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If Not Magic Johnson or Larry Bird, Who Should Have Been On the Original Dream Team?

Clyde Drexler has been in the news this week ahead of the release of Jack McCallum’s book “The Dream Team” about the 1992 Olympic Men’s Basketball Team. Deadspin ran an excerpt two days ago where Drexler said that “[e]veryone kept waiting for Magic to die,” and that if everyone “knew Magic was going to live this long, I would’ve gotten the MVP of that [1992 All-Star] game, and Magic probably wouldn’t have made the Olympic team.”

Drexler came out and strongly denied the quotes about Magic. Jack McCallum wrote about it on his personal blog, defending the quotes (“I did not fabricate quotes.”) He also tried to put it in context, saying that Drexler was one of the biggest defenders of playing with Magic at a time when there was great fear about HIV.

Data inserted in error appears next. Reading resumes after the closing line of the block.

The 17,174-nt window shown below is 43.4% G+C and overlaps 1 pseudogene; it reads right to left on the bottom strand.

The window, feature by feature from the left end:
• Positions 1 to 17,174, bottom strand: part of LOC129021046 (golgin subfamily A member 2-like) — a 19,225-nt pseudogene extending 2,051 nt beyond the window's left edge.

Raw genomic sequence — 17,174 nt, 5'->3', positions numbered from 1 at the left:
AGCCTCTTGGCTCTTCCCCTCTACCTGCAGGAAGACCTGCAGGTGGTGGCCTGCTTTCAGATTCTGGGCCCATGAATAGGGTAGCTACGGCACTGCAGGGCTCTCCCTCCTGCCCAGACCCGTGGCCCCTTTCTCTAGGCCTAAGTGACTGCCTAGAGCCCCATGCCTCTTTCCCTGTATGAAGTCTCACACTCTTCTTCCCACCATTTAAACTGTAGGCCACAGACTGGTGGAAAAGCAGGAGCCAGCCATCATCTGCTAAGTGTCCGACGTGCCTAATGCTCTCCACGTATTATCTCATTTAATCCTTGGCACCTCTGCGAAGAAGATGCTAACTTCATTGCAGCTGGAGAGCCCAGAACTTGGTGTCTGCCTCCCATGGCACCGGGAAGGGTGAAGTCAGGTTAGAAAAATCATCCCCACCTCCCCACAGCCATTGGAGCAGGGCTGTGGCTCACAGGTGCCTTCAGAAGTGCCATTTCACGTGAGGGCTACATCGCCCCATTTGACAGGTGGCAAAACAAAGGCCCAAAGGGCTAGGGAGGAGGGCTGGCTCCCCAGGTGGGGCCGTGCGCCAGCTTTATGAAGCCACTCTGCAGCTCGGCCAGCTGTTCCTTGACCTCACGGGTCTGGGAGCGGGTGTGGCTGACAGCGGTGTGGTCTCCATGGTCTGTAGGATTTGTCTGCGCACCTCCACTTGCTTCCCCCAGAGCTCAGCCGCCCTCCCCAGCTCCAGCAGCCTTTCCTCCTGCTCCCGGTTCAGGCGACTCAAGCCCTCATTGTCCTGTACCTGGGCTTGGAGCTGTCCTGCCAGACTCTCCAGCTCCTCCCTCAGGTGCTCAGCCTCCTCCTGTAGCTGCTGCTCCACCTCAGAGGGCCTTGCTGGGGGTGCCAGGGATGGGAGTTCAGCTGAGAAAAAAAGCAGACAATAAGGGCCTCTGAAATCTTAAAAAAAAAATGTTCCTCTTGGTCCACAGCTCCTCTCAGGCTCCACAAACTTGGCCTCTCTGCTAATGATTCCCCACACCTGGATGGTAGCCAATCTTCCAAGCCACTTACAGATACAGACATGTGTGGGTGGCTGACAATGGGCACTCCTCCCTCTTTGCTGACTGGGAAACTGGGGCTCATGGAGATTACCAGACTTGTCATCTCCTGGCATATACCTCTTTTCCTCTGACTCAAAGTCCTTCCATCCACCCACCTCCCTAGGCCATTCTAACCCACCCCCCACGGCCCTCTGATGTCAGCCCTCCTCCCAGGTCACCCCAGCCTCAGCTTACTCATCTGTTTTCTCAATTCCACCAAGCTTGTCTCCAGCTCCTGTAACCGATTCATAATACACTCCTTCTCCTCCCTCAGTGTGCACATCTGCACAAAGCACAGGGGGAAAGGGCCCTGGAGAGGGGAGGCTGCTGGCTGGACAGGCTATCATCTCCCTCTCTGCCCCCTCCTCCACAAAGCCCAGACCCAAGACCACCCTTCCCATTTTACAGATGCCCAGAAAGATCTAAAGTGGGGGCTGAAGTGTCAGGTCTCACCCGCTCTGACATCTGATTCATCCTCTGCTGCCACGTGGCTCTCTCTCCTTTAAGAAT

A statement that everyone was waiting on Magic to die, understood in the context of the time, isn’t that outrageous. When that news broke, it was like a funeral. The thought was that the All-Star game and the Barcelona games were his swan song. That stuff may sound outrageous now, but it was not like Drexler was saying something outside the norm.

That said, we can look at Drexler’s view of Magic in the All-Star Game and Olympics and see if it was fair. McCallum references Dominique (Wilkins), Worthy, and Isiah Thomas as people mentioned by Drexler, and said that Drexler thought four players should have been on the team that weren’t.